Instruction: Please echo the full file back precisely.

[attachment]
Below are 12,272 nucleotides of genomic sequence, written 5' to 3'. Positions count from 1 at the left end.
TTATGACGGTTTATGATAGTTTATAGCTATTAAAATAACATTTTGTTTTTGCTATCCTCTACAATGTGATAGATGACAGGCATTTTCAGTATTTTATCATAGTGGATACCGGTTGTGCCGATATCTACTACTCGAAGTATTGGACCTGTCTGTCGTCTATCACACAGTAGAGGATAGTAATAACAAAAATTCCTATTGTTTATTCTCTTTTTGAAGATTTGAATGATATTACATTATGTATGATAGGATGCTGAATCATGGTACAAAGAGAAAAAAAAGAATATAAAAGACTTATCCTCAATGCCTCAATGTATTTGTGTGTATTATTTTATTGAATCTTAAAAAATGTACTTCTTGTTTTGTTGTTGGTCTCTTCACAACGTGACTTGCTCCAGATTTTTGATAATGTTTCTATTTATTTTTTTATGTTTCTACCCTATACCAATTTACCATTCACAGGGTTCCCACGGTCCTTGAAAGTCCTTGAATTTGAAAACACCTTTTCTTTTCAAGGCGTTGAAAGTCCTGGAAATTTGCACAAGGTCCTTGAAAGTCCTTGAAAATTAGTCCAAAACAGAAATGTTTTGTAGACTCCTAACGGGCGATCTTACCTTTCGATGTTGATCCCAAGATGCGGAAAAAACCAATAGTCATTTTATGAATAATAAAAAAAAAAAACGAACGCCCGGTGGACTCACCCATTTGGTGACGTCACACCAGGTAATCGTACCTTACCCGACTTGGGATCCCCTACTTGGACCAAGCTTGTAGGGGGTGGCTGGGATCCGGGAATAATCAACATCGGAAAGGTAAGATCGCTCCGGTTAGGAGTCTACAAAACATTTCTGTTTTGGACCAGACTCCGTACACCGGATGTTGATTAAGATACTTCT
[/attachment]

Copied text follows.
Below are 12,272 nucleotides of genomic sequence, written 5' to 3'. Positions count from 1 at the left end.
TTATGACGGTTTATGATAGTTTATAGCTATTAAAATAACATTTTGTTTTTGCTATCCTCTACAATGTGATAGATGACAGGCATTTTCAGTATTTTATCATAGTGGATACCGGTTGTGCCGATATCTACTACTCGAAGTATTGGACCTGTCTGTCGTCTATCACACAGTAGAGGATAGTAATAACAAAAATTCCTATTGTTTATTCTCTTTTTGAAGATTTGAATGATATTACATTATGTATGATAGGATGCTGAATCATGGTACAAAGAGAAAAAAAAGAATATAAAAGACTTATCCTCAATGCCTCAATGTATTTGTGTGTATTATTTTATTGAATCTTAAAAAATGTACTTCTTGTTTTGTTGTTGGTCTCTTCACAACGTGACTTGCTCCAGATTTTTGATAATGTTTCTATTTATTTTTTTATGTTTCTACCCTATACCAATTTACCATTCACAGGGTTCCCACGGTCCTTGAAAGTCCTTGAATTTGAAAACACCTTTTCTTTTCAAGGCGTTGAAAGTCCTGGAAATTTGCACAAGGTCCTTGAAAGTCCTTGAAAATTAGTCCAAAACAGAAATGTTTTGTAGACTCCTAACGGGCGATCTTACCTTTCGATGTTGATCCCAAGATGCGGAAAAAACCAATAGTCATTTTATGAATAATAAAAAAAAAAAACGAACGCCCGGTGGACTCACCCATTTGGTGACGTCACACCAGGTAATCGTACCTTACCCGACTTGGGATCCCCTACTTGGACCAAGCTTGTAGGGGGTGGCTGGGATCCGGGAATAATCAACATCGGAAAGGTAAGATCGCTCCGGTTAGGAGTCTACAAAACATTTCTGTTTTGGACCAGACTCCGTACACCGGATGTTGATTAAGATACTTCT